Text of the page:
Preparation is crucial because a crisis moves in real time and waits for no company. The difficult reality is the team will never have all the information it needs or wants during a crisis. It must do its best to quickly assess the situation and choose an appropriate response strategy. This becomes easier when the communication plan includes:
• A dedicated team with clear roles and responsibilities for crisis management, response and communication;
• A complete internal and external stakeholder audit, including preferred communication channels;
• Designated, trained spokespeople and external resources (e.g., legal, PR);
• Template materials that can be easily customized and distributed using predetermined communication channels; and
• A monitoring and listening process to understand the issue and marketplace conversations.
Refresh the plan through regular drills. Stage crisis trainings to assess the plan’s effectiveness in various situations. This will ensure it remains current and the team is ready to effectively respond to an unexpected issue.
Consistent and Authentic
In some cases, a well-managed crisis response can generate a higher level of trust. It is important to listen to stakeholders to avoid a tone-deaf response. Sincerely understanding stakeholders, demonstrating empathy and addressing concerns shows you care. And caring is never wrong—unless it is insincere.
If a mistake led to a crisis, acknowledge it and explain how it will be corrected, including changes to ensure it doesn’t recur. One of the biggest mistakes businesses make is staying silent or hiding. This will immediately lead to suspicion and loss of trust.
Move quickly to frame the crisis and put it in perspective. Minimize speculation and confusion by helping people understand the issue and explaining how the company is moving forward. Engaging in a crisis is critical, even though it may feel uncomfortable.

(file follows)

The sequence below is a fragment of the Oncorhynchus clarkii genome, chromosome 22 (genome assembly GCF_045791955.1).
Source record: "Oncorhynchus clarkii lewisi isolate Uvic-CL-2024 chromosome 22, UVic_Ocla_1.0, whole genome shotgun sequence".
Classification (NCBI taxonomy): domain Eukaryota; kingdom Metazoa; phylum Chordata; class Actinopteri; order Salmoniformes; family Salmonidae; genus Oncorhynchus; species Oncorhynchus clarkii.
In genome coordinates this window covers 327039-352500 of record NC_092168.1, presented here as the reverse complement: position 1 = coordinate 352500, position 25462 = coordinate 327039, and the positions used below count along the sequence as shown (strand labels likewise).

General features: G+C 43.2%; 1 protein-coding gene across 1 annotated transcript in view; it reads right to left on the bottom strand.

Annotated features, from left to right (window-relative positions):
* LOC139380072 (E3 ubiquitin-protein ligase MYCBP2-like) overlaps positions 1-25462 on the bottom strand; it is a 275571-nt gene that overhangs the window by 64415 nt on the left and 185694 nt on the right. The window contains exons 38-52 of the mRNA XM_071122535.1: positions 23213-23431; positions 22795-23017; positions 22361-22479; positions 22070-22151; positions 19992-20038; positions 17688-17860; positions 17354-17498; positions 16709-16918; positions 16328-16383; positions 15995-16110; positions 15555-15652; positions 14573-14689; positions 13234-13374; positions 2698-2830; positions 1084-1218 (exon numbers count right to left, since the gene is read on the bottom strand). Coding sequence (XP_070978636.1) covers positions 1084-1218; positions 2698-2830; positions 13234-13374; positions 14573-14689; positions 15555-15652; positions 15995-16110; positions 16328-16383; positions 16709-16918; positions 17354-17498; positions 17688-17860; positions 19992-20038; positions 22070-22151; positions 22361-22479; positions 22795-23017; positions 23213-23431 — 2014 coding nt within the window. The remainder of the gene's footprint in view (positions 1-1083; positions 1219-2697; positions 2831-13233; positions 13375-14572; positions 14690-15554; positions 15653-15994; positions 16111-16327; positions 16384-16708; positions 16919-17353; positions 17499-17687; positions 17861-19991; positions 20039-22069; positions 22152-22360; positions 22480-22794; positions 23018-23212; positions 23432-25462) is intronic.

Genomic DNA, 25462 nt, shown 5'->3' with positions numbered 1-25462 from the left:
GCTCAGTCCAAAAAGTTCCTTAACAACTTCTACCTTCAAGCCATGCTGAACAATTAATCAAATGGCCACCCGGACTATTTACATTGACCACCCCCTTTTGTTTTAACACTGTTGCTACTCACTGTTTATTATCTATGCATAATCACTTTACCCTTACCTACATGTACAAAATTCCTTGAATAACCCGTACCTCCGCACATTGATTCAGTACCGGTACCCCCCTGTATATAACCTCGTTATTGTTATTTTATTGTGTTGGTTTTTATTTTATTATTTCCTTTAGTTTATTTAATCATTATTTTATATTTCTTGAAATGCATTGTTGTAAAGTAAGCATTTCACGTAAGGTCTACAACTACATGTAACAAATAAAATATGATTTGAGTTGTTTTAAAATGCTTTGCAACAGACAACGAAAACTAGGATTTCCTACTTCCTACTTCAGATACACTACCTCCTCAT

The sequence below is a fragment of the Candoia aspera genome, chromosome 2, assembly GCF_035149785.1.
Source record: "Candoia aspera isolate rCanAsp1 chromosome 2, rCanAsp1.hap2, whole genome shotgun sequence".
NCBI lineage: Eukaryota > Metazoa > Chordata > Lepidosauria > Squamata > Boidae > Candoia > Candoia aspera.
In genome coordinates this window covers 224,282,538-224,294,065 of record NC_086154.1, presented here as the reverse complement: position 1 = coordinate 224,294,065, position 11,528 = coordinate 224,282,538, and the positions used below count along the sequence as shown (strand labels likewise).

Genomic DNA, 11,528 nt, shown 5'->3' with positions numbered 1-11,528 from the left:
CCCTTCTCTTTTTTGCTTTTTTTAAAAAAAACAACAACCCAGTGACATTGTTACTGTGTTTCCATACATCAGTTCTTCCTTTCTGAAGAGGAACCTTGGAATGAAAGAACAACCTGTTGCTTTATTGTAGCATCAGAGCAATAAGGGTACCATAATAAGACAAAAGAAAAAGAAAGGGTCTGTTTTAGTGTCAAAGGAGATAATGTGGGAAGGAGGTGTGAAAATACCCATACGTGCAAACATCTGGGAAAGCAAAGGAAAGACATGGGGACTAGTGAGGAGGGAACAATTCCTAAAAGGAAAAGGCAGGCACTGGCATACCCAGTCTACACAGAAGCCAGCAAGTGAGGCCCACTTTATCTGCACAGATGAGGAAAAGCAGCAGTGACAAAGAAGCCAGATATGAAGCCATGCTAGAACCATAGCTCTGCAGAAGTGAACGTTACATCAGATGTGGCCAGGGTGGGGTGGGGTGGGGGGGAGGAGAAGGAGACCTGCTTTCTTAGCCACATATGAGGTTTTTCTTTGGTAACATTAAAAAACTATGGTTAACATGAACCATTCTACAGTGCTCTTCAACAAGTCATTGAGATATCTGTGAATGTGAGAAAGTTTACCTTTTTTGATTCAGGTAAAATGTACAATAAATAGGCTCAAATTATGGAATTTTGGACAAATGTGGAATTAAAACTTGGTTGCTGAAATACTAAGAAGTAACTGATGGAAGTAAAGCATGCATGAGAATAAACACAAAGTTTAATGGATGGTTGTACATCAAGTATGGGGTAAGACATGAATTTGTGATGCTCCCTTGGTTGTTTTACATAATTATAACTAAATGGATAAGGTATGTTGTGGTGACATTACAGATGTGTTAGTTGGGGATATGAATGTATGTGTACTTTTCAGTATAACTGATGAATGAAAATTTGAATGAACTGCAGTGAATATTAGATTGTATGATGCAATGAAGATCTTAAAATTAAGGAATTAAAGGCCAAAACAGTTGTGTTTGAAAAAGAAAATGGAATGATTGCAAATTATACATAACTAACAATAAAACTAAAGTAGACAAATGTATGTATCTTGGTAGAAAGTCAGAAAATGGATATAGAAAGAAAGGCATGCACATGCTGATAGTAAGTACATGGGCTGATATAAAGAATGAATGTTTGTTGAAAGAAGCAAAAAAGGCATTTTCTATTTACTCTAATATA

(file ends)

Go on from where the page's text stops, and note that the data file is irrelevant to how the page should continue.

Simple, Factual Messages
Keep the information you communicate simple and factual. Eliminate speculation, opinions or assumptions to ensure everyone trusts what is being shared. While business must continue during a crisis, it’s important to be thoughtful and sensitive about external brand marketing or messages that could be perceived as misguided or opportunistic.
For example, reviewing and/or pausing social media posts in the wake of a crisis will ensure a pre-planned message isn’t accidentally shared that could be seen as inappropriate or insensitive.
Consistent communication is important, especially if the crisis becomes sustained. Provide regular, proactive updates—even if there’s nothing new to share. In the absence of information, people will make assumptions based on misinformation or grounded in fear, which can quickly lead to larger issues.
Engage people in a variety of ways, using a multi-channel approach—online, offline and in person. Deploy feedback loops, such as text and phone hotlines and email addresses, that are consistently monitored and managed. Leaders need to know what internal and external audiences are thinking and feeling during a crisis to effectively guide the response.
- Ayme Zemke, APR, EVP, Beehive Strategic Communication